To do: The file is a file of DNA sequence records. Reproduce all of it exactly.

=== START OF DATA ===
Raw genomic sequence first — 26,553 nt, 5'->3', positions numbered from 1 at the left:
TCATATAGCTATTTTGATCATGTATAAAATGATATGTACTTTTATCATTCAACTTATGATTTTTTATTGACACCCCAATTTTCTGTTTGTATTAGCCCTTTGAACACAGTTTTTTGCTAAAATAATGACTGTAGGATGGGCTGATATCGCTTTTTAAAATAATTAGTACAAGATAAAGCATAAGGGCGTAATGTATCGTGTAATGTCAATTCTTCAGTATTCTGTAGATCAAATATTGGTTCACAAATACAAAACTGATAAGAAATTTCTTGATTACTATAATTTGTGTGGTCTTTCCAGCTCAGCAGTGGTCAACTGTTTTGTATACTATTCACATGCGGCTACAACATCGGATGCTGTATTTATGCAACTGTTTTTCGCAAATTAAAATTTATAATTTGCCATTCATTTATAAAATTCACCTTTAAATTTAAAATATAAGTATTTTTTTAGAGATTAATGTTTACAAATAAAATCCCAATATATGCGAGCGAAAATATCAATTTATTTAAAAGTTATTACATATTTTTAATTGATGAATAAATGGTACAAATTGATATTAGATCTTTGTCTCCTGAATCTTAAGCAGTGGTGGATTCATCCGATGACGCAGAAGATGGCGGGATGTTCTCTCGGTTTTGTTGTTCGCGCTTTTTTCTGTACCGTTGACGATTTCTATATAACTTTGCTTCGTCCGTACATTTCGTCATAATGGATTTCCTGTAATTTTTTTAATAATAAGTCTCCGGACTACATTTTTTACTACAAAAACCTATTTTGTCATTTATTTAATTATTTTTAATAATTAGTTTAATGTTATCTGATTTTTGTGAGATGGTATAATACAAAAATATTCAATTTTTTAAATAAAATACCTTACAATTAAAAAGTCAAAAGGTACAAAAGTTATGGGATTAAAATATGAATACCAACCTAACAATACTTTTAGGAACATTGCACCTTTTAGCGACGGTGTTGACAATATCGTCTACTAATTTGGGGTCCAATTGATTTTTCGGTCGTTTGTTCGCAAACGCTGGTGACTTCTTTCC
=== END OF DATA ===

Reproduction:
Raw genomic sequence first — 26,553 nt, 5'->3', positions numbered from 1 at the left:
TCATATAGCTATTTTGATCATGTATAAAATGATATGTACTTTTATCATTCAACTTATGATTTTTTATTGACACCCCAATTTTCTGTTTGTATTAGCCCTTTGAACACAGTTTTTTGCTAAAATAATGACTGTAGGATGGGCTGATATCGCTTTTTAAAATAATTAGTACAAGATAAAGCATAAGGGCGTAATGTATCGTGTAATGTCAATTCTTCAGTATTCTGTAGATCAAATATTGGTTCACAAATACAAAACTGATAAGAAATTTCTTGATTACTATAATTTGTGTGGTCTTTCCAGCTCAGCAGTGGTCAACTGTTTTGTATACTATTCACATGCGGCTACAACATCGGATGCTGTATTTATGCAACTGTTTTTCGCAAATTAAAATTTATAATTTGCCATTCATTTATAAAATTCACCTTTAAATTTAAAATATAAGTATTTTTTTAGAGATTAATGTTTACAAATAAAATCCCAATATATGCGAGCGAAAATATCAATTTATTTAAAAGTTATTACATATTTTTAATTGATGAATAAATGGTACAAATTGATATTAGATCTTTGTCTCCTGAATCTTAAGCAGTGGTGGATTCATCCGATGACGCAGAAGATGGCGGGATGTTCTCTCGGTTTTGTTGTTCGCGCTTTTTTCTGTACCGTTGACGATTTCTATATAACTTTGCTTCGTCCGTACATTTCGTCATAATGGATTTCCTGTAATTTTTTTAATAATAAGTCTCCGGACTACATTTTTTACTACAAAAACCTATTTTGTCATTTATTTAATTATTTTTAATAATTAGTTTAATGTTATCTGATTTTTGTGAGATGGTATAATACAAAAATATTCAATTTTTTAAATAAAATACCTTACAATTAAAAAGTCAAAAGGTACAAAAGTTATGGGATTAAAATATGAATACCAACCTAACAATACTTTTAGGAACATTGCACCTTTTAGCGACGGTGTTGACAATATCGTCTACTAATTTGGGGTCCAATTGATTTTTCGGTCGTTTGTTCGCAAACGCTGGTGACTTCTTTCC